In that example: Body = GPU, Car = Monitor, physical fitness = image quality, more demanding = required effort by, mins to work = upscaling. In this case "walking demands more on your body" = "fully scaling to native monitor resolution demands more on your GPU" but it's not redundant since someone wouldn't know that upscaling in that way uses your GPU more than if it also uses your monitor and they could just think it is a more complicated way of accomplishing the same thing.

Also, obviously in the driving/walking example people already know walking requires more physical effort (I mean in general, I'm sure there are exceptions for the nitpickers) than driving, while the TC doesn't have clear knowledge of upscaling to know what method is using what and to what degree (regardless if it impacts their overall experience or not).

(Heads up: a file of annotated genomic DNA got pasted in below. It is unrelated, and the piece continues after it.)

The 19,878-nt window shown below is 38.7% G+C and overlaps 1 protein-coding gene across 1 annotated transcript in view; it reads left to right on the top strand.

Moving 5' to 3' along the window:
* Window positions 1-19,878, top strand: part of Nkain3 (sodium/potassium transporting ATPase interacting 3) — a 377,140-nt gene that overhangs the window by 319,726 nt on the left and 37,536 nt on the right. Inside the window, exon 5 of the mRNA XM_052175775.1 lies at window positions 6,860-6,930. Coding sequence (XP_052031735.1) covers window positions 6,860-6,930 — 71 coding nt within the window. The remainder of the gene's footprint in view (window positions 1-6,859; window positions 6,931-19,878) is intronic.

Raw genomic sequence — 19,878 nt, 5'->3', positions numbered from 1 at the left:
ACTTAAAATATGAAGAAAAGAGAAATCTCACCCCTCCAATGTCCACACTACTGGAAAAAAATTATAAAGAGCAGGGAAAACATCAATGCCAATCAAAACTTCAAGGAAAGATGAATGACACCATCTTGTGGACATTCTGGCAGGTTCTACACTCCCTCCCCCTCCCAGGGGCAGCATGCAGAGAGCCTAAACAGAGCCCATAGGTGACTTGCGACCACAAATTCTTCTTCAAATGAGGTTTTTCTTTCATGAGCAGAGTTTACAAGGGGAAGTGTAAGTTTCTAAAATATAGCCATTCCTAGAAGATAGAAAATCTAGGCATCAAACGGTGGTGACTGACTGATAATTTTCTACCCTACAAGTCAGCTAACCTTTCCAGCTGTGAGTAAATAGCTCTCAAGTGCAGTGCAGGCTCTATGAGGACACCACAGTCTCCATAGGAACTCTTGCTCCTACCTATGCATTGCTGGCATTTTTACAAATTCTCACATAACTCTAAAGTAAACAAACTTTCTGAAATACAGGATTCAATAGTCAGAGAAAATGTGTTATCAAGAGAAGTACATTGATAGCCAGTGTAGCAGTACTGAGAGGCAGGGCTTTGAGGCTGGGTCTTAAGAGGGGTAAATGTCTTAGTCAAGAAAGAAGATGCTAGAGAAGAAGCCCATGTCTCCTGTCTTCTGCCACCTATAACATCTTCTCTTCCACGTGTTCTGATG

---
Lets Go: Lions, Red Wings, Tigers, Pistons!
#20DarkZV2BetaPosted 3/28/2014 9:25:27 PM
Conker posted...
DarkZV2Beta posted...
Conker posted...
Sorry but demanding is not an adjective in my sentence. More is actually the adjective describing "demanding." Or in other words, "It "demands more" from the GPU than the other instance." = Not indicating it impacts a noticeable performance difference.


So in other words, it was redundant, and an uncommon use of the term in the given context? And I'm pretty sure grammatically incorrect.(see: "it's more driving on the car if you live far from work") And also still could be incorrect, as previously cited.